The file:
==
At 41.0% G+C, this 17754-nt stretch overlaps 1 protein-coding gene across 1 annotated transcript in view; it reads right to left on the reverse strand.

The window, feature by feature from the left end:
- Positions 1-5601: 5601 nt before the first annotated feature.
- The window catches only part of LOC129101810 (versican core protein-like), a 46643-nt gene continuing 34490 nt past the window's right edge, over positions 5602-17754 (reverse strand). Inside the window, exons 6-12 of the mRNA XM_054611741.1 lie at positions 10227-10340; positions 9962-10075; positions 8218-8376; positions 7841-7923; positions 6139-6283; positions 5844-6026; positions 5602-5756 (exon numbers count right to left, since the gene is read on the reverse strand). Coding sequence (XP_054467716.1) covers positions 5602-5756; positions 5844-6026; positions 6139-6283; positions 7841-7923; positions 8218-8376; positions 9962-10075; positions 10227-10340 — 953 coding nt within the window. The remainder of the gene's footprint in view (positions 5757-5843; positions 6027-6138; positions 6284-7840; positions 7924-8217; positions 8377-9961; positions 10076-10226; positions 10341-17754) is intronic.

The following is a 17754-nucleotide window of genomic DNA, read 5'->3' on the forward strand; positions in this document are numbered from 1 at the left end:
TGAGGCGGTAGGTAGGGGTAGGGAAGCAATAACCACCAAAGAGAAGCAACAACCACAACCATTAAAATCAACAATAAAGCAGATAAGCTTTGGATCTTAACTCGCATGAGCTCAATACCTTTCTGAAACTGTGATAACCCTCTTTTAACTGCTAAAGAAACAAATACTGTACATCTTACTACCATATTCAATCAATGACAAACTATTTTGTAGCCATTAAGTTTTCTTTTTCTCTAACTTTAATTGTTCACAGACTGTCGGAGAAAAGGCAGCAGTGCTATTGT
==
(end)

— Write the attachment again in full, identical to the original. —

At 41.0% G+C, this 17754-nt stretch overlaps 1 protein-coding gene across 1 annotated transcript in view; it reads right to left on the reverse strand.

The window, feature by feature from the left end:
- Positions 1-5601: 5601 nt before the first annotated feature.
- The window catches only part of LOC129101810 (versican core protein-like), a 46643-nt gene continuing 34490 nt past the window's right edge, over positions 5602-17754 (reverse strand). Inside the window, exons 6-12 of the mRNA XM_054611741.1 lie at positions 10227-10340; positions 9962-10075; positions 8218-8376; positions 7841-7923; positions 6139-6283; positions 5844-6026; positions 5602-5756 (exon numbers count right to left, since the gene is read on the reverse strand). Coding sequence (XP_054467716.1) covers positions 5602-5756; positions 5844-6026; positions 6139-6283; positions 7841-7923; positions 8218-8376; positions 9962-10075; positions 10227-10340 — 953 coding nt within the window. The remainder of the gene's footprint in view (positions 5757-5843; positions 6027-6138; positions 6284-7840; positions 7924-8217; positions 8377-9961; positions 10076-10226; positions 10341-17754) is intronic.

The following is a 17754-nucleotide window of genomic DNA, read 5'->3' on the forward strand; positions in this document are numbered from 1 at the left end:
TGAGGCGGTAGGTAGGGGTAGGGAAGCAATAACCACCAAAGAGAAGCAACAACCACAACCATTAAAATCAACAATAAAGCAGATAAGCTTTGGATCTTAACTCGCATGAGCTCAATACCTTTCTGAAACTGTGATAACCCTCTTTTAACTGCTAAAGAAACAAATACTGTACATCTTACTACCATATTCAATCAATGACAAACTATTTTGTAGCCATTAAGTTTTCTTTTTCTCTAACTTTAATTGTTCACAGACTGTCGGAGAAAAGGCAGCAGTGCTATTGT